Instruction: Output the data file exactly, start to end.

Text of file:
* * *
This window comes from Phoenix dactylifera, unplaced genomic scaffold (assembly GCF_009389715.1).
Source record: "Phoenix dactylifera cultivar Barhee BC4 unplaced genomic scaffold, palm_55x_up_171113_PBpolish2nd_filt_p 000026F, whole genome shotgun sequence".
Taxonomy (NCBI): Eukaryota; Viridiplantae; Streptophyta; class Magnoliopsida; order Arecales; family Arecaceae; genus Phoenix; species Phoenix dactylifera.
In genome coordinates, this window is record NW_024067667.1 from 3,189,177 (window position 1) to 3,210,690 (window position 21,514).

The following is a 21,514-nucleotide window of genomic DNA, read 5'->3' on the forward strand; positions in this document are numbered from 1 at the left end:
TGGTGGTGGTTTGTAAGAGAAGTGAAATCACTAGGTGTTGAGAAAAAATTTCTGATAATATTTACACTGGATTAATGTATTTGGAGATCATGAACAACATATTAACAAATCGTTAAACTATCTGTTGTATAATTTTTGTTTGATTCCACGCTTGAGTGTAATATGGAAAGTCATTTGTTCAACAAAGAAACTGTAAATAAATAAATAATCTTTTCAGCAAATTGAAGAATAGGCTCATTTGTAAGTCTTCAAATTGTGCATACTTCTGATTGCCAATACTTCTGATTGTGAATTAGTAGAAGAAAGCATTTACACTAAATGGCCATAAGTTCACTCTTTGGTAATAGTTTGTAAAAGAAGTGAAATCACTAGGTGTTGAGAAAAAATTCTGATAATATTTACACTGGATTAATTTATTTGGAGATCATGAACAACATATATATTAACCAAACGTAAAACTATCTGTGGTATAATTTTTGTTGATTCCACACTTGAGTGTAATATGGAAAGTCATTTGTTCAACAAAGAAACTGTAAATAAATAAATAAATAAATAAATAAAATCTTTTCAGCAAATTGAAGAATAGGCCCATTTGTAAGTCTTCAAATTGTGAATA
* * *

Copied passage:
This window comes from Phoenix dactylifera, unplaced genomic scaffold (assembly GCF_009389715.1).
Source record: "Phoenix dactylifera cultivar Barhee BC4 unplaced genomic scaffold, palm_55x_up_171113_PBpolish2nd_filt_p 000026F, whole genome shotgun sequence".
Taxonomy (NCBI): Eukaryota; Viridiplantae; Streptophyta; class Magnoliopsida; order Arecales; family Arecaceae; genus Phoenix; species Phoenix dactylifera.
In genome coordinates, this window is record NW_024067667.1 from 3,189,177 (window position 1) to 3,210,690 (window position 21,514).

The following is a 21,514-nucleotide window of genomic DNA, read 5'->3' on the forward strand; positions in this document are numbered from 1 at the left end:
TGGTGGTGGTTTGTAAGAGAAGTGAAATCACTAGGTGTTGAGAAAAAATTTCTGATAATATTTACACTGGATTAATGTATTTGGAGATCATGAACAACATATTAACAAATCGTTAAACTATCTGTTGTATAATTTTTGTTTGATTCCACGCTTGAGTGTAATATGGAAAGTCATTTGTTCAACAAAGAAACTGTAAATAAATAAATAATCTTTTCAGCAAATTGAAGAATAGGCTCATTTGTAAGTCTTCAAATTGTGCATACTTCTGATTGCCAATACTTCTGATTGTGAATTAGTAGAAGAAAGCATTTACACTAAATGGCCATAAGTTCACTCTTTGGTAATAGTTTGTAAAAGAAGTGAAATCACTAGGTGTTGAGAAAAAATTCTGATAATATTTACACTGGATTAATTTATTTGGAGATCATGAACAACATATATATTAACCAAACGTAAAACTATCTGTGGTATAATTTTTGTTGATTCCACACTTGAGTGTAATATGGAAAGTCATTTGTTCAACAAAGAAACTGTAAATAAATAAATAAATAAATAAATAAAATCTTTTCAGCAAATTGAAGAATAGGCCCATTTGTAAGTCTTCAAATTGTGAATA